A series of film reviews and opinion pieces from a film student and all round movie lover! Happy reading!
Directed By: Steven Spielberg
Produced By: Kathleen Kennedy, Gerald R. Molen
Written By: Michael Crichton, David Koepp
Starring: Sam Neill, Laura Dern, Jeff Goldblum, Richard Attenborough
Running Time: 127 Minutes
What a year 1993 was. In Utero and Pablo Honey were released, I was welcomed to the world, and a man named Spielberg achieved the impossible; releasing two of the greatest films ever made within four months of each other.
Not only did Steven Spielberg present us with one of the most tragic masterpieces of our time in Schindler’s List, we were treated to what would become the biggest film in the world; Jurassic Park.
Based on the novel by Michael Crichton, Jurassic Park explores the common fantastical thought that is; ‘what if science was able to bring Dinosaurs out of extinction?’
The film also addresses a juxtaposing archetypal floor in the human race; greed, excess, immorality and the consequences that ensue. Jurassic Park is a theme park soon to be opened, but whilst in its development, archeologist Dr. Alan Grant, along with Dr. Ellie Sattler and Dr. Ian Malcolm are invited for a preview tour.
After a loss of central power, the captive cloned dinosaurs are able to escape their confines, which of course lead to some horrifying life or death situations.
Starring Jeff Goldblum, Laura Dern and Sam Neill, one of Jurassic Park’s greatest qualities comes from the art of character building, chemistry and progression. The three central leads are all diverse in their attitudes, appearance and age, whilst the slew of supports offer diverse and unique attributes, keeping the audience interested and concerned throughout the entire runtime.
Jurassic Park is a prime example of balancing character and action within the blockbuster spectacle. Spielberg is able to develop the characters within the story so that we care for them and don’t sit there mindlessly absorbing these gargantuan fantastical images.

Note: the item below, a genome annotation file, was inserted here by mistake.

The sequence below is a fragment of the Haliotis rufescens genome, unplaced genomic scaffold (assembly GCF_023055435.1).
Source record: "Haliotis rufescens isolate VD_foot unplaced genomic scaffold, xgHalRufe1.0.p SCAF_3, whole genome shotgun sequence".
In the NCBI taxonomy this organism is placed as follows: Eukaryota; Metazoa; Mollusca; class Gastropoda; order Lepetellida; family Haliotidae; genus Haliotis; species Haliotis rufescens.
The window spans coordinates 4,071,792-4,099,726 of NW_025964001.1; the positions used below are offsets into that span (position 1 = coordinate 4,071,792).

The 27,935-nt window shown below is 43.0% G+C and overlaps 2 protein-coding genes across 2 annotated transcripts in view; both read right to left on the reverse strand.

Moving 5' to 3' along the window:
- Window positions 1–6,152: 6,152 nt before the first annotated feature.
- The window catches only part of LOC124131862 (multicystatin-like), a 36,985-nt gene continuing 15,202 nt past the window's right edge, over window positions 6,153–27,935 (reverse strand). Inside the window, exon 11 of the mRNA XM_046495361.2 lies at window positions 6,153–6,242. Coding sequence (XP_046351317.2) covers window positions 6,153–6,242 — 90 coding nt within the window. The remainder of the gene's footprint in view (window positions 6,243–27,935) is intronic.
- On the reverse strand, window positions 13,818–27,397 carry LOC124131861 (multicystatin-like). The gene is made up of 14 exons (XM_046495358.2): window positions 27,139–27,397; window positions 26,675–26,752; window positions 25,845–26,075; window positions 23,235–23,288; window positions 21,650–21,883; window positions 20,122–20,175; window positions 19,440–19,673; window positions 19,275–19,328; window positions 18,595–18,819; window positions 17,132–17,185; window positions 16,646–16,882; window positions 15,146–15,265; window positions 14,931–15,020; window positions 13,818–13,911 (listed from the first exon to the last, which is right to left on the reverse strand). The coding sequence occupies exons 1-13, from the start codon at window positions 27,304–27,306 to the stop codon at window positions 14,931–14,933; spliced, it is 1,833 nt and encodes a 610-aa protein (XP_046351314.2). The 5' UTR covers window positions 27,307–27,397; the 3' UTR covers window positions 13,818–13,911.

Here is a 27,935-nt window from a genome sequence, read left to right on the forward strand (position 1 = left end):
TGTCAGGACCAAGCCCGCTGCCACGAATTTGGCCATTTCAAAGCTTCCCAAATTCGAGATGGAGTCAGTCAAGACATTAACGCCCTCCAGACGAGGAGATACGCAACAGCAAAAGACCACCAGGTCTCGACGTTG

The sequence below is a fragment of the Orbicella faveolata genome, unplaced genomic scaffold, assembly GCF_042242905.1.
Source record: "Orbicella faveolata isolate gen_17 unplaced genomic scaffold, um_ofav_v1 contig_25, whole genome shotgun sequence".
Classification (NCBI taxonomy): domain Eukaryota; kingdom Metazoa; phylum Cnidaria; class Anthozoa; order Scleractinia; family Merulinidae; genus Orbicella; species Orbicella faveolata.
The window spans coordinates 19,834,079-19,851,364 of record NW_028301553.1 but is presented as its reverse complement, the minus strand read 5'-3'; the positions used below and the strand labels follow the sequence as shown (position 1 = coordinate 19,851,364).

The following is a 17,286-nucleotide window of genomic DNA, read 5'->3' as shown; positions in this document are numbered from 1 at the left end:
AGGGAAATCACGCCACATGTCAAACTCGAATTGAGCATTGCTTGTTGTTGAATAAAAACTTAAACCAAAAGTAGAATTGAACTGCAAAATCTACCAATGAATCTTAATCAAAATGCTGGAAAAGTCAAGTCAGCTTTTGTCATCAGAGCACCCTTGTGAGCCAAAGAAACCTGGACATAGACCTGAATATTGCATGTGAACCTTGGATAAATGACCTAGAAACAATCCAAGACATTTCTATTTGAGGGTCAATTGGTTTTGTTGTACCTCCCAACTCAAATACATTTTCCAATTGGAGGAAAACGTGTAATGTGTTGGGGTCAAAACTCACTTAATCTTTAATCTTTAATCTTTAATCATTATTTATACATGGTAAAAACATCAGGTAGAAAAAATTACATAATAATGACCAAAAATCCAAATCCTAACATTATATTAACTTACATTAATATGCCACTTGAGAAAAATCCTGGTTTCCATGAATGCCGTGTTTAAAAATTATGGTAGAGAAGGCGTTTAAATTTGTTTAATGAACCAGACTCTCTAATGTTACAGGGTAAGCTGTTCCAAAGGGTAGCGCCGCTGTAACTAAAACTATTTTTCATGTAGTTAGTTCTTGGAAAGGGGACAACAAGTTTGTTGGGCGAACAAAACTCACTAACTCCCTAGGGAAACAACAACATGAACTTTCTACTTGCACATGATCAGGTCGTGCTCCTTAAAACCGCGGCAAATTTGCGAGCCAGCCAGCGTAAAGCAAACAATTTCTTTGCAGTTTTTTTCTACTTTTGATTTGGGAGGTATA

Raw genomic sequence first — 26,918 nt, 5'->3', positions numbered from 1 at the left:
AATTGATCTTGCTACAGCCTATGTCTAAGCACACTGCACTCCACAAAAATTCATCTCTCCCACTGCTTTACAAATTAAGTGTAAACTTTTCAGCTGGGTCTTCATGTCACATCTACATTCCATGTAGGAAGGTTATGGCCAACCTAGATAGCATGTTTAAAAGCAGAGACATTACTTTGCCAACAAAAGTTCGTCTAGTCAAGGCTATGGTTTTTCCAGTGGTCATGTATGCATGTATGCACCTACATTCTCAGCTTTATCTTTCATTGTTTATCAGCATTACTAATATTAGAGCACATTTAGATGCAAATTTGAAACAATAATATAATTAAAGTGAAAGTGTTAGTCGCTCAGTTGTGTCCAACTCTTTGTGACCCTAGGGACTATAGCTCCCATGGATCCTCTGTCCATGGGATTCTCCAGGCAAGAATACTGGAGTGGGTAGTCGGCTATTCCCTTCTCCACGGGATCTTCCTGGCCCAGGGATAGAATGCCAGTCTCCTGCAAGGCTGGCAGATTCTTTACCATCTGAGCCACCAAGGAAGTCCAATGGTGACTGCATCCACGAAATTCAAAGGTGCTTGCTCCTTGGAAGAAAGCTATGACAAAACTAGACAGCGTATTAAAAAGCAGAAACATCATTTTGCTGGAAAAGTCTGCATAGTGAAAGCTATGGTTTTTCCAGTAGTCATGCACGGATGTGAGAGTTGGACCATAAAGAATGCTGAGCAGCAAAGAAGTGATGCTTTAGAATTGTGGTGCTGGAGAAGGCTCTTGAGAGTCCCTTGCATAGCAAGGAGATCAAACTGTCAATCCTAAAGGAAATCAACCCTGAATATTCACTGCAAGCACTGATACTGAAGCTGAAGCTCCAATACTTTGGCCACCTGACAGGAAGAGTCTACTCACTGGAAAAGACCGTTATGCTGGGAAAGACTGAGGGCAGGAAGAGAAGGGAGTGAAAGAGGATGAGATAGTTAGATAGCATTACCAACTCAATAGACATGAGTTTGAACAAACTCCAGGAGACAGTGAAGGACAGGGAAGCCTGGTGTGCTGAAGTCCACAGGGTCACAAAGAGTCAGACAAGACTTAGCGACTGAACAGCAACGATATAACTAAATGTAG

A quality lost within the modern day blockbuster, it’s a mystery as to why a mere handful of primary examples since 1993 have captured the essence of Spielberg’s character-driven adventure.
The other, and most iconic quality of the film is it’s incredible animatronic and computer-generated technology that quite literally brought these prehistoric beasts back from the dead. The quality of the CGI surpasses all of what we saw that decade, and even some of what we see today.
The way in which the dinosaurs are presented in their most fearsome state is through intelligent cinematography and direction; a standard you’d expect from Spielberg. The Tyrannosaurus Rex’s introduction is arguably the most memorable scene from the entire film, with good reason. The sequence hits every beat and leaves you fearing for everybody occupying the scene.
The animatronic T-Rex is nothing short of extraordinary; the nighttime, rainy setting adds to the immense threat, whilst the subtleties such as the water tremor and the dilating pupil are indicative of just how masterful a scene this is.
When people think of the 1990’s, few things spring to mind faster than Jurassic Park (besides the birth of yours truly!) Iconography dominates this action/adventure classic, and it’s an absolute thrill to watch unfold.
Although Jurassic Park inspired countless films that followed, it’s upsetting to see films continue to fall short when it comes to filming grandiose action set pieces. In order to emulate a classic style of filmmaking, one simply has to observe this masterpiece; it’s pretty straightforward. There are even some CGI animators that need enroll in a crash course, simply because the standard was set more than twenty years ago.
The iconic John Williams score provides the perfect tonal accompaniment to the blockbuster, in every fluctuating moment. From the epic-establishing tune to the chilling monstrous string pieces, the score remains one of the all-time greats.
Spielberg is the man who changed the film going experience forever. With 1975’s Jaws coining the term of ‘blockbuster’, it was evident in films that followed that a new standard had been set.
To succeed Jaws with an iconic adventure trilogy and an equally beloved alien feature seemed impossible, but to then take the leap and create Jurassic Park (along with Schindler’s List) in 1993; was something truly special.
Although logistical faults dampen the solid conclusion and some continuity errors appear jarring and loud, Jurassic Park is a timeless, sensational ride, worthy of major recognition for the pioneering achievements in modern day cinema.